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- American football quarterback
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There’s a feeling of familiarity as Georgia and Alabama prepare to square off in the College Football Playoff title game on Monday night. The schools played nearly a month ago in Atlanta, with Alabama entering that game a six-point underdog and leaving SEC champions after a 41-24 victory.
The Alabama thumping didn’t deter oddsmakers, who still have installed UGA as the favorite. Now it’s only a field goal.
Can Georgia flip the script and end four decades of heartache for the school’s first national title since 1980? Can Georgia head coach Kirby Smart break his 0-4 hex against his former boss, Alabama’s Nick Saban? We drilled down and spoke to more than a half-dozen coaches familiar with the teams. A majority said Georgia could pull out a win.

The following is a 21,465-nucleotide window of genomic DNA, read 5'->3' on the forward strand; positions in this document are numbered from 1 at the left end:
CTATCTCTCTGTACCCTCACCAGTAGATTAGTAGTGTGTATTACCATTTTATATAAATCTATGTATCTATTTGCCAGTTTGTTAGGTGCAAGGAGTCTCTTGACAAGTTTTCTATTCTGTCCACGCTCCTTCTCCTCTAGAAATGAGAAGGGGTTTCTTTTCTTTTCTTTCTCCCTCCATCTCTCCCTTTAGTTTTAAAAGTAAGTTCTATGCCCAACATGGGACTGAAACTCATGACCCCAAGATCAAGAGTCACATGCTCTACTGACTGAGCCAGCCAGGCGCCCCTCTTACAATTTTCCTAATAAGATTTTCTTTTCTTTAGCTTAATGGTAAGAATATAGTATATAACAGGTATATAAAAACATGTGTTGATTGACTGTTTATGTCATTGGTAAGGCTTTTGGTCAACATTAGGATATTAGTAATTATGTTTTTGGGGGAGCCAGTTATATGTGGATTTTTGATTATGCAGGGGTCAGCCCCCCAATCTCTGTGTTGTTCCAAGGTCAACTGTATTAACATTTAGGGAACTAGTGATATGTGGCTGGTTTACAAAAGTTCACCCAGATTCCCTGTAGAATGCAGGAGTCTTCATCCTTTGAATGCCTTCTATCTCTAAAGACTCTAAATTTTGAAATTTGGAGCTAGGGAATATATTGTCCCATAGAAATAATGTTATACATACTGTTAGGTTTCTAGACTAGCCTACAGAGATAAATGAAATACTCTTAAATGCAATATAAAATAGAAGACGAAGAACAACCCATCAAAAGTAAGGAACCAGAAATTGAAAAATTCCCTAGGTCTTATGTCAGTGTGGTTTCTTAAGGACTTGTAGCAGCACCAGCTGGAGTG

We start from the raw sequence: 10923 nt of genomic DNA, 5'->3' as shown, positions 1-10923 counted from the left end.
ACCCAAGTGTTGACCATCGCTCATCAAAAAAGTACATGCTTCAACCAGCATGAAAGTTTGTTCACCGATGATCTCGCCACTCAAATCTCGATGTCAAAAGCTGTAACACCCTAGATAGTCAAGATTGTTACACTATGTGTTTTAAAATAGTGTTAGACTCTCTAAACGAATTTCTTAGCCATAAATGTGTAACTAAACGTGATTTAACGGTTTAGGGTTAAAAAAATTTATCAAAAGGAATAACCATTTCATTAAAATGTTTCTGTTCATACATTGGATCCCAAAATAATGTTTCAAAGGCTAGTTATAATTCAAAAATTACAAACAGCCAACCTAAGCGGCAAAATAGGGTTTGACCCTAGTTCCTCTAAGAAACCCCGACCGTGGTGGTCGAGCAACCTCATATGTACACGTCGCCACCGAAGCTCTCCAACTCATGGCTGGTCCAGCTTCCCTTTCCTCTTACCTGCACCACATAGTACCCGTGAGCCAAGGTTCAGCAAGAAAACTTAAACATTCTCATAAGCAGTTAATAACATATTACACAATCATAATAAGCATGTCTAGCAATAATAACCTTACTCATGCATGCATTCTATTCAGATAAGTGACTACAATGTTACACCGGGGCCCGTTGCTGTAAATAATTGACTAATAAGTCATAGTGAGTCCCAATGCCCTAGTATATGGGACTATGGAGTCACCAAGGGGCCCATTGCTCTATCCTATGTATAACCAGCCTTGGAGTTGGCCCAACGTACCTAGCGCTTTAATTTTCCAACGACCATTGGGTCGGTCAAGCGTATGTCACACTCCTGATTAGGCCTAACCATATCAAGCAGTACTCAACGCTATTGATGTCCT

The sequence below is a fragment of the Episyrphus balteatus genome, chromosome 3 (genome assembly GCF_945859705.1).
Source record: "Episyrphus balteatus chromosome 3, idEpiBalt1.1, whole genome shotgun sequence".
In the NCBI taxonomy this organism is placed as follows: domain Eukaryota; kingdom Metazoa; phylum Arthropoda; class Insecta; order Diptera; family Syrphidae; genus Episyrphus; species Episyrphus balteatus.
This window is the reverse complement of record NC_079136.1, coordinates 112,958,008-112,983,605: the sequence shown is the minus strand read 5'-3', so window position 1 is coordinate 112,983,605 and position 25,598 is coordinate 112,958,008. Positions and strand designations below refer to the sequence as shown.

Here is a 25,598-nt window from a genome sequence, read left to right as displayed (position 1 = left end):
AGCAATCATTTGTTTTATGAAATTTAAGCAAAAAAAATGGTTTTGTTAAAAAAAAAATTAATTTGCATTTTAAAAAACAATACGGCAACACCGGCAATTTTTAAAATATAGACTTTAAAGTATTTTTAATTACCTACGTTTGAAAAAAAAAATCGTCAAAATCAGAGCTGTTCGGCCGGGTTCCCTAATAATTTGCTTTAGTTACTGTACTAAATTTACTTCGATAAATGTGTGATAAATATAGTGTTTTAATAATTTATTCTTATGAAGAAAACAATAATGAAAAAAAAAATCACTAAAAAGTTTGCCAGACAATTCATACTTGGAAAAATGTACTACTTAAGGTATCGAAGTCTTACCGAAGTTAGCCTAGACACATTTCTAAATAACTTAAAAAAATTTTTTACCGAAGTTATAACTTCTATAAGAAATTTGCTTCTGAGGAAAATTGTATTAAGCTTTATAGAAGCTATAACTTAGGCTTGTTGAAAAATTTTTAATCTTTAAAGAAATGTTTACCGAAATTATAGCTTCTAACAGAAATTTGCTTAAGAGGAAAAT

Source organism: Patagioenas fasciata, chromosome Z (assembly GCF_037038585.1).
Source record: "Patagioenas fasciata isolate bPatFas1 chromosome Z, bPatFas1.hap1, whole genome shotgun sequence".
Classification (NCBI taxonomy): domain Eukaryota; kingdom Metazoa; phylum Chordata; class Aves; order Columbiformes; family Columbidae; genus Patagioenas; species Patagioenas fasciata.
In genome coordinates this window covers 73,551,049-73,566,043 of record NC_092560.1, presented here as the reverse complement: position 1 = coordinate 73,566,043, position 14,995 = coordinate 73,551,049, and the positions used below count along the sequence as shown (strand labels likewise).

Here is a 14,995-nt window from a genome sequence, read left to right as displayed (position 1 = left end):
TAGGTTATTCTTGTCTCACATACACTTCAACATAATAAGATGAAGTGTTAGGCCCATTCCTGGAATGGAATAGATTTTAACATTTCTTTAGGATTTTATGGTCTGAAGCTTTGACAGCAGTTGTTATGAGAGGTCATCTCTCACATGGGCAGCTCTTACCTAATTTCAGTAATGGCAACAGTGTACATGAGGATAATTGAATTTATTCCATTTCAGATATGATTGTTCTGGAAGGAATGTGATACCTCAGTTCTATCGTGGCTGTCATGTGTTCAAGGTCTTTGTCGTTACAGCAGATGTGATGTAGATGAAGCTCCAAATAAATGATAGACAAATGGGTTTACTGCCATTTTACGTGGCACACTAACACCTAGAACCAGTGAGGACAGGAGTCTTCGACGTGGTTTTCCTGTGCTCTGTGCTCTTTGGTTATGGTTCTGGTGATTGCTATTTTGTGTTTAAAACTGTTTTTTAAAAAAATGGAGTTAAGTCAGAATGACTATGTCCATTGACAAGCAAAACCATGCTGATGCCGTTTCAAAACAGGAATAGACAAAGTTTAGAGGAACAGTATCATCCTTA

Here’s why coaches generally liked Georgia and what the Bulldogs will have to do differently to get the ending right.
Who has more talent?
It’s the prevailing view in the sport that these are, by far, the most talented teams. There’s also a near consensus that there’s a gap between these two programs and whoever is considered No. 3.
“The best two rosters in college football, going away,” one veteran coach said.
So who has the raw talent edge here? One coach summed it up this way: The three most talented players on the field will be on Alabama – defensive end Will Anderson, quarterback Bryce Young and wide receiver Jameson Williams.
Young and Williams played the role of lead saboteurs in the SEC title game, with Young issuing one of the great individual performances in recent college football history with 421 passing yards. He threw two touchdowns to Williams, the speedy transfer from Ohio State, who finished with seven catches for 184 yards.